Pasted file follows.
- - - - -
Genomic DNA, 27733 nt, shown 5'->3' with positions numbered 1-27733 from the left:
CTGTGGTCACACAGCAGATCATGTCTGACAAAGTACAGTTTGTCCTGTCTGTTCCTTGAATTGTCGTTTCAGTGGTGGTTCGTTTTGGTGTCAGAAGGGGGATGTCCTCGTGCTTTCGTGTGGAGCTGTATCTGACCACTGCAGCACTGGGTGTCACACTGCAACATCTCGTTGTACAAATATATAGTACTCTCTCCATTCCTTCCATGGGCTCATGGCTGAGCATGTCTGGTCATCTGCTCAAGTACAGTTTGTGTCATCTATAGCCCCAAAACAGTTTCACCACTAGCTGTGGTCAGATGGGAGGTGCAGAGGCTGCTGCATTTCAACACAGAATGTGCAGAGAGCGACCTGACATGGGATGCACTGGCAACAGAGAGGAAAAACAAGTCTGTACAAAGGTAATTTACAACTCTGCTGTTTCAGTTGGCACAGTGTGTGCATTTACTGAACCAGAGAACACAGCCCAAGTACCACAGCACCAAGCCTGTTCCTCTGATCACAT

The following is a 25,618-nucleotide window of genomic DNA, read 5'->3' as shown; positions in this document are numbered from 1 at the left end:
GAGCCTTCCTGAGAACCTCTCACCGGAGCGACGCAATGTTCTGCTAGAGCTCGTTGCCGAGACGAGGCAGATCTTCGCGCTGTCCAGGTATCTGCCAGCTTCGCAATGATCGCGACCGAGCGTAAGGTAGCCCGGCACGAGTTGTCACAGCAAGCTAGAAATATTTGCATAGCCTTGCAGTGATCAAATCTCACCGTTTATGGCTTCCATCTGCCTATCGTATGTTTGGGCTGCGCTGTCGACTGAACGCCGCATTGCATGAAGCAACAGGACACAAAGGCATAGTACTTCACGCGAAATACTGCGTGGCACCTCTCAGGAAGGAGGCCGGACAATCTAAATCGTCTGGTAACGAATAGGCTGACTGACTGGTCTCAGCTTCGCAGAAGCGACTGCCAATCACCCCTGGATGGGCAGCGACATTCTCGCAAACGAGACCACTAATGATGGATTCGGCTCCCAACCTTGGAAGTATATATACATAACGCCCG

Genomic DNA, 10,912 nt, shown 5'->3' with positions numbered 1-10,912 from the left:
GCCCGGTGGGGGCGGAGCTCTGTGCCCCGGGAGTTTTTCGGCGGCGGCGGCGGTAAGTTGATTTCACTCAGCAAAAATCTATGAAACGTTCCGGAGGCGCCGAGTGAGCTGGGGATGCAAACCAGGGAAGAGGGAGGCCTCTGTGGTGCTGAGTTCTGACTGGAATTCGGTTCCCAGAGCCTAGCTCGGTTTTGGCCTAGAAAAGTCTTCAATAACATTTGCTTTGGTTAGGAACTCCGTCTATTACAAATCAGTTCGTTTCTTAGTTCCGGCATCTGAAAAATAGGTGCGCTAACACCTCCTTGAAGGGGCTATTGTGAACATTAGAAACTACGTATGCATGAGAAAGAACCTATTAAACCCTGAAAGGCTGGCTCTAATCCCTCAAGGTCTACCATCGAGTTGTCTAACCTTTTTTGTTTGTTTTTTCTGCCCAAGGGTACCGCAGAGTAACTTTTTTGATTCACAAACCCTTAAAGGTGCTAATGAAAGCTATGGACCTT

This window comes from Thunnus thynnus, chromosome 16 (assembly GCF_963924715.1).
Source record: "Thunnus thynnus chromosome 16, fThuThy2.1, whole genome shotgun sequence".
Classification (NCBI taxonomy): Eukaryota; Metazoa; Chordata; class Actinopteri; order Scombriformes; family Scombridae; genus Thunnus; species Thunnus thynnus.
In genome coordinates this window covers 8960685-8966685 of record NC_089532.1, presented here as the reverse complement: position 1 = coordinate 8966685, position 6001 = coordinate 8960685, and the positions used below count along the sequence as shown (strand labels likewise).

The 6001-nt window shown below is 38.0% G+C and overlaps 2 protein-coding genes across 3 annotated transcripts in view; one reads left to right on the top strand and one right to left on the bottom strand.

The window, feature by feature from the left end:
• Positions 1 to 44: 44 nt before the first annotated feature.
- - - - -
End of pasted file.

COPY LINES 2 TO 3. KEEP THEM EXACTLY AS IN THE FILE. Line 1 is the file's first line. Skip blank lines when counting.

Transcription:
CTGTGGTCACACAGCAGATCATGTCTGACAAAGTACAGTTTGTCCTGTCTGTTCCTTGAATTGTCGTTTCAGTGGTGGTTCGTTTTGGTGTCAGAAGGGGGATGTCCTCGTGCTTTCGTGTGGAGCTGTATCTGACCACTGCAGCACTGGGTGTCACACTGCAACATCTCGTTGTACAAATATATAGTACTCTCTCCATTCCTTCCATGGGCTCATGGCTGAGCATGTCTGGTCATCTGCTCAAGTACAGTTTGTGTCATCTATAGCCCCAAAACAGTTTCACCACTAGCTGTGGTCAGATGGGAGGTGCAGAGGCTGCTGCATTTCAACACAGAATGTGCAGAGAGCGACCTGACATGGGATGCACTGGCAACAGAGAGGAAAAACAAGTCTGTACAAAGGTAATTTACAACTCTGCTGTTTCAGTTGGCACAGTGTGTGCATTTACTGAACCAGAGAACACAGCCCAAGTACCACAGCACCAAGCCTGTTCCTCTGATCACAT

The following is a 25,618-nucleotide window of genomic DNA, read 5'->3' as shown; positions in this document are numbered from 1 at the left end: